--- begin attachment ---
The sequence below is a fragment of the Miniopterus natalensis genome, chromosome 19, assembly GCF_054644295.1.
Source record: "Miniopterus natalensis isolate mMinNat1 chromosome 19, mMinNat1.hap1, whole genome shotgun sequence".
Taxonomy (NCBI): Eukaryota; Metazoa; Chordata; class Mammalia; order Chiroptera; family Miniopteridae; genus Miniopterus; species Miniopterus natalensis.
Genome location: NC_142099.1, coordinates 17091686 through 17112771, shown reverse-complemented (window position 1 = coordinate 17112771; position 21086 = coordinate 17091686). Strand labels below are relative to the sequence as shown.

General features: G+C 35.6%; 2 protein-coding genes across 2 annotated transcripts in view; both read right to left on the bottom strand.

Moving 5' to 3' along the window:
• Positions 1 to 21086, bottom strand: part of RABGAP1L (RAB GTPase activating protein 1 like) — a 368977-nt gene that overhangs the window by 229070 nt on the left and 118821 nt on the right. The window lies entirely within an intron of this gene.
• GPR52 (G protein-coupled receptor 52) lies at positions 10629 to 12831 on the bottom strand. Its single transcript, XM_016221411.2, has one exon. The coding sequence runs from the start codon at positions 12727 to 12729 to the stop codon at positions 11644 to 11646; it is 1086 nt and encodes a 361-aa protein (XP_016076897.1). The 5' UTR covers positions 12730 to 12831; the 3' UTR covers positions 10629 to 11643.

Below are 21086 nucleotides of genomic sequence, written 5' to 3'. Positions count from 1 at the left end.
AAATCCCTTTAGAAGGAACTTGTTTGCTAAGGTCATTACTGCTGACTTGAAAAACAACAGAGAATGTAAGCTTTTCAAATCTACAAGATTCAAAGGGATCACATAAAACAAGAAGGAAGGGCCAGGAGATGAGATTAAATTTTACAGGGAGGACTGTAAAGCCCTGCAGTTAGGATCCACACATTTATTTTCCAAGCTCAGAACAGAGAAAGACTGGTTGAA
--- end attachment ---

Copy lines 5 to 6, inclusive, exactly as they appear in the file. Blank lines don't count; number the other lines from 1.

General features: G+C 35.6%; 2 protein-coding genes across 2 annotated transcripts in view; both read right to left on the bottom strand.

Moving 5' to 3' along the window: